In closing, the film is often slow and ultimately outstays its welcome, going padded out by some repetition, as well as too much meditation upon exposition, and it doesn't help that most of the characters this film spends so much meditating upon simply come out as two-note types, if that, which of course supplements the limited subtlety that, alongside the cliches and overambition in John Singleton's direction, lands a heavy blow to this film's effectiveness and leaves it to run the risk of collapsing to underwhelming, which is a collapse that never occurs, as the film finds itself supported by Singleton's inspiration's providing a consistent degree of intrigue, broken up by piercing intensity once he does get a grip on subtlety and milks this worthy story, and its messages, enough for you to feel real impact at points, a sensation amplified by a few bright spots in acting, thus leaving "Rosewood" to stand as a heavily flawed, yet generally rewarding, consistently engaging and ultimately thought-provoking dramatisation on a tragic testament to the brutality of a community whose actions must not go forgotten.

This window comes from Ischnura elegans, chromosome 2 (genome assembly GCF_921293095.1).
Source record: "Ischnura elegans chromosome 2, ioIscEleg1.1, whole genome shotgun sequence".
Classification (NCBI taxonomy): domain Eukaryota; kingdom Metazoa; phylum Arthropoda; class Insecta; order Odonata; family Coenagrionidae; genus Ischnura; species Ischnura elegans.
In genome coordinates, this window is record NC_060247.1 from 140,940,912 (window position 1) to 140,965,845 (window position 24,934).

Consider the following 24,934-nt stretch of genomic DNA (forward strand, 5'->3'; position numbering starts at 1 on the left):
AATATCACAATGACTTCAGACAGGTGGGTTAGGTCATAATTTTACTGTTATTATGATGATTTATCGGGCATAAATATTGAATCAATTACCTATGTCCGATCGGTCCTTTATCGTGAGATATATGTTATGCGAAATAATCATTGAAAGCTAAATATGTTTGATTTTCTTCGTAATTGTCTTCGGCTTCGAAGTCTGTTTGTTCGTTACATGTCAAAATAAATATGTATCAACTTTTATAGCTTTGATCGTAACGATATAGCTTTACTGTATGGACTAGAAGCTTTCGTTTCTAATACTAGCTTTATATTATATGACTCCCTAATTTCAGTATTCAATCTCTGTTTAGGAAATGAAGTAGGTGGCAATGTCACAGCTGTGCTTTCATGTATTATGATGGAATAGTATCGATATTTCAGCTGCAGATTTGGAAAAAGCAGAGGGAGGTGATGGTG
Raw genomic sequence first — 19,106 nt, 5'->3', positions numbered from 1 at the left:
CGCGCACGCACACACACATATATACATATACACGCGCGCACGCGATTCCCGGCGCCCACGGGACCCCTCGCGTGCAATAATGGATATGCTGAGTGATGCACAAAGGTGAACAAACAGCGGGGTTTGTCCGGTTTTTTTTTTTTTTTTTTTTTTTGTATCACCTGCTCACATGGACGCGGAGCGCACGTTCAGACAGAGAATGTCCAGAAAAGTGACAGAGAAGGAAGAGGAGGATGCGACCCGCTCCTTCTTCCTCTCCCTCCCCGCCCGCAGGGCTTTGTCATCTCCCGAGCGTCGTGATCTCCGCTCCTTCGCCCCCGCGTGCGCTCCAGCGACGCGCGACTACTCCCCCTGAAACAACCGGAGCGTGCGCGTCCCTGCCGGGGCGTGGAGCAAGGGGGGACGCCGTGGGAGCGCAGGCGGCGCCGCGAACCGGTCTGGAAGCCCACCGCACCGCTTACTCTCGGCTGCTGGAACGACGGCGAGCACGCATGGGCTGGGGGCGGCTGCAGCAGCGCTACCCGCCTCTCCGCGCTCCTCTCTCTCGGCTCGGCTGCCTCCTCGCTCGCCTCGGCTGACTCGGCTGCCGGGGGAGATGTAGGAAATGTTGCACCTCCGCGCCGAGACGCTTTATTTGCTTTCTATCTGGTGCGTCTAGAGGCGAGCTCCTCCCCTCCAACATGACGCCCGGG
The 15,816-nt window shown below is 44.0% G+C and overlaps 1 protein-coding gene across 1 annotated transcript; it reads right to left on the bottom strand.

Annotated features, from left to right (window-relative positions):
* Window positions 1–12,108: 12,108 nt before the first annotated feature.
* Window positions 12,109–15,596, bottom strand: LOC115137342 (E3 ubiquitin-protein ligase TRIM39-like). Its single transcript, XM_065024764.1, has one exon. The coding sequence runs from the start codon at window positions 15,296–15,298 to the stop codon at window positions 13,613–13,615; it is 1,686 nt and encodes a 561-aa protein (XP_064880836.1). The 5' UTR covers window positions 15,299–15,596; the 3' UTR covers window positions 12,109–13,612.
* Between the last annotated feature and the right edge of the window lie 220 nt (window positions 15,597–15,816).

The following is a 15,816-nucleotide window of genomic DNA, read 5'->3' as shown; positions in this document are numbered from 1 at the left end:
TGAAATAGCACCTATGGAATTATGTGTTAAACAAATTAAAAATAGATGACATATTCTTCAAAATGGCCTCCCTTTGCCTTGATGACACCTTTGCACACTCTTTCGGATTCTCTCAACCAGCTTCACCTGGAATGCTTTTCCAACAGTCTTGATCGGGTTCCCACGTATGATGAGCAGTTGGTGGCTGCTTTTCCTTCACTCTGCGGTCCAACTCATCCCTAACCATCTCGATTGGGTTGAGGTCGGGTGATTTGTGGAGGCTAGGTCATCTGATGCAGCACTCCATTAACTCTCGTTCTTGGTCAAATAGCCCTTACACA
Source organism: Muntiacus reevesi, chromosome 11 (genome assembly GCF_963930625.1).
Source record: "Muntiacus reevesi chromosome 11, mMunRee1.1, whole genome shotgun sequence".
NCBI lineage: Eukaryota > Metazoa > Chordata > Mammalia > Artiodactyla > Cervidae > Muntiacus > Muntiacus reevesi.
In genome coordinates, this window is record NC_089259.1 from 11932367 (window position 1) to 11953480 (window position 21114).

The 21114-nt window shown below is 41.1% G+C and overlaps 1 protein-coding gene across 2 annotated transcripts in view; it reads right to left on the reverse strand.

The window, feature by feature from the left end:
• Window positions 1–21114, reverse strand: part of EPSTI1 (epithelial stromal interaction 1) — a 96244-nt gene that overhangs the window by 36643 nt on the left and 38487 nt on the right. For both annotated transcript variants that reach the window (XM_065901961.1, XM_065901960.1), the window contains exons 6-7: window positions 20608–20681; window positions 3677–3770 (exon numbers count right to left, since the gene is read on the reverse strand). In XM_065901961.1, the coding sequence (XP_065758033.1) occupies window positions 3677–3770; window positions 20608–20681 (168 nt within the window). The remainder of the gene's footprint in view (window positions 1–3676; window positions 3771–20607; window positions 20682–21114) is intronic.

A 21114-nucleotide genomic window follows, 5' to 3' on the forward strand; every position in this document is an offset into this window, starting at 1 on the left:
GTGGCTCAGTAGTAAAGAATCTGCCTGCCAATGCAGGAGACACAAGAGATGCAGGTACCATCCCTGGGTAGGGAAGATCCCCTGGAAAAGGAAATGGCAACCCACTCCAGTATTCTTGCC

3/5 - Good
To this day racism is a heated and frequently-discussed topic, even though the term has come to mean something entirely different today than it did back then. John Singleton's "Rosewood" is yet another film that shows us the cruel acts of violence that the black community endured in the past, fueling the hatred for bigotry even more. A lot of the brutality that occurs onscreen is hard to stomach, not because it is graphic or bloody in nature (though it sometimes is), but because it is unreasonable, uncalled for, and unjustified. The white landowners who engage in the murdering and lynching of blacks have no real reason to do what they're doing. They don't see the harm in killing a black person, have no real evidence for doing so, and in the end, do not pay for their crimes. Nothing in the form of punishment ever comes their way. Life continues for them like nothing happened. Yet "Rosewood" is somehow cathartic and ends on a slightly positive note. Hell, it sort of needs to. Films like this need a happy ending, no matter how unrealistic it is. We need to feel like everything is okay, even though something like the Rosewood massacre happened. That's the magic of cinema.More